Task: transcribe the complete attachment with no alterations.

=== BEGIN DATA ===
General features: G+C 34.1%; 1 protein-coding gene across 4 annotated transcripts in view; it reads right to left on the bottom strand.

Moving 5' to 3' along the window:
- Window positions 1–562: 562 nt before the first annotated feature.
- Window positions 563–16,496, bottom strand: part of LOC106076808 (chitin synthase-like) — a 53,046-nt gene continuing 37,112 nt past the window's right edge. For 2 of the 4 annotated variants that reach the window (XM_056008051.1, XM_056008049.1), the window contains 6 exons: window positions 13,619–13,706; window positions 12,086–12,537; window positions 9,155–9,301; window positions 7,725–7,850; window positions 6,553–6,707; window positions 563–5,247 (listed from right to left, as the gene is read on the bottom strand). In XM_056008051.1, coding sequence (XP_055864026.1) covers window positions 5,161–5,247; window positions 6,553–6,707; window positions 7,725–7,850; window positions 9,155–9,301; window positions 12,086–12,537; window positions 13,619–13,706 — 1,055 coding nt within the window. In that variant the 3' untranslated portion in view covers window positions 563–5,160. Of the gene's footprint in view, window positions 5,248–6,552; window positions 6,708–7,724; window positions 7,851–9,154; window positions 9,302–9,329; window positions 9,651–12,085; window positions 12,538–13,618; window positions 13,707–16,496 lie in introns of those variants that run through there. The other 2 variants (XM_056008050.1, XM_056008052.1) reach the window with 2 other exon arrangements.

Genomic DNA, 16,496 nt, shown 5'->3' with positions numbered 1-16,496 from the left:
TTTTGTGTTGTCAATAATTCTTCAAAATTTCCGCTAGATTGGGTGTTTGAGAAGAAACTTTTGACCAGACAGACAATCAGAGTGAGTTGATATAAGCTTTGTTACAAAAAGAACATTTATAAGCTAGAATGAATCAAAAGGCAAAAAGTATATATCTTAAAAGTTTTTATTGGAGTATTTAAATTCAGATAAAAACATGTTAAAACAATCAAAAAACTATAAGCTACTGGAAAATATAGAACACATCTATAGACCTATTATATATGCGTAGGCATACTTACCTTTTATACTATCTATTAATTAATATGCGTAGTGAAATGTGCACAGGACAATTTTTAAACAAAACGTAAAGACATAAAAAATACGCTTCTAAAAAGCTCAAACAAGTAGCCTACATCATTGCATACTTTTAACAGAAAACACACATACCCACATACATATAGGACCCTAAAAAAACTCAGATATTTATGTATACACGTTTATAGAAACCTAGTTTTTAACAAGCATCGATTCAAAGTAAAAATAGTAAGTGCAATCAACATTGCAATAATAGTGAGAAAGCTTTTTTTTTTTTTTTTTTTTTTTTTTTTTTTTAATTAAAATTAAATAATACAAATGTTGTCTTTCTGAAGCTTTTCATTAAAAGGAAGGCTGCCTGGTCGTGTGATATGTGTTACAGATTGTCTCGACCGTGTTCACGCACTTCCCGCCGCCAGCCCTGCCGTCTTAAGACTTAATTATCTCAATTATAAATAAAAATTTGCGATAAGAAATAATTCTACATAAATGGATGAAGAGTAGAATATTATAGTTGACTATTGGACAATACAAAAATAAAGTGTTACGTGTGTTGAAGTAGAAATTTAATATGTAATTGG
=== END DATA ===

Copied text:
General features: G+C 34.1%; 1 protein-coding gene across 4 annotated transcripts in view; it reads right to left on the bottom strand.

Moving 5' to 3' along the window:
- Window positions 1–562: 562 nt before the first annotated feature.
- Window positions 563–16,496, bottom strand: part of LOC106076808 (chitin synthase-like) — a 53,046-nt gene continuing 37,112 nt past the window's right edge. For 2 of the 4 annotated variants that reach the window (XM_056008051.1, XM_056008049.1), the window contains 6 exons: window positions 13,619–13,706; window positions 12,086–12,537; window positions 9,155–9,301; window positions 7,725–7,850; window positions 6,553–6,707; window positions 563–5,247 (listed from right to left, as the gene is read on the bottom strand). In XM_056008051.1, coding sequence (XP_055864026.1) covers window positions 5,161–5,247; window positions 6,553–6,707; window positions 7,725–7,850; window positions 9,155–9,301; window positions 12,086–12,537; window positions 13,619–13,706 — 1,055 coding nt within the window. In that variant the 3' untranslated portion in view covers window positions 563–5,160. Of the gene's footprint in view, window positions 5,248–6,552; window positions 6,708–7,724; window positions 7,851–9,154; window positions 9,302–9,329; window positions 9,651–12,085; window positions 12,538–13,618; window positions 13,707–16,496 lie in introns of those variants that run through there. The other 2 variants (XM_056008050.1, XM_056008052.1) reach the window with 2 other exon arrangements.

Genomic DNA, 16,496 nt, shown 5'->3' with positions numbered 1-16,496 from the left:
TTTTGTGTTGTCAATAATTCTTCAAAATTTCCGCTAGATTGGGTGTTTGAGAAGAAACTTTTGACCAGACAGACAATCAGAGTGAGTTGATATAAGCTTTGTTACAAAAAGAACATTTATAAGCTAGAATGAATCAAAAGGCAAAAAGTATATATCTTAAAAGTTTTTATTGGAGTATTTAAATTCAGATAAAAACATGTTAAAACAATCAAAAAACTATAAGCTACTGGAAAATATAGAACACATCTATAGACCTATTATATATGCGTAGGCATACTTACCTTTTATACTATCTATTAATTAATATGCGTAGTGAAATGTGCACAGGACAATTTTTAAACAAAACGTAAAGACATAAAAAATACGCTTCTAAAAAGCTCAAACAAGTAGCCTACATCATTGCATACTTTTAACAGAAAACACACATACCCACATACATATAGGACCCTAAAAAAACTCAGATATTTATGTATACACGTTTATAGAAACCTAGTTTTTAACAAGCATCGATTCAAAGTAAAAATAGTAAGTGCAATCAACATTGCAATAATAGTGAGAAAGCTTTTTTTTTTTTTTTTTTTTTTTTTTTTTTTTAATTAAAATTAAATAATACAAATGTTGTCTTTCTGAAGCTTTTCATTAAAAGGAAGGCTGCCTGGTCGTGTGATATGTGTTACAGATTGTCTCGACCGTGTTCACGCACTTCCCGCCGCCAGCCCTGCCGTCTTAAGACTTAATTATCTCAATTATAAATAAAAATTTGCGATAAGAAATAATTCTACATAAATGGATGAAGAGTAGAATATTATAGTTGACTATTGGACAATACAAAAATAAAGTGTTACGTGTGTTGAAGTAGAAATTTAATATGTAATTGG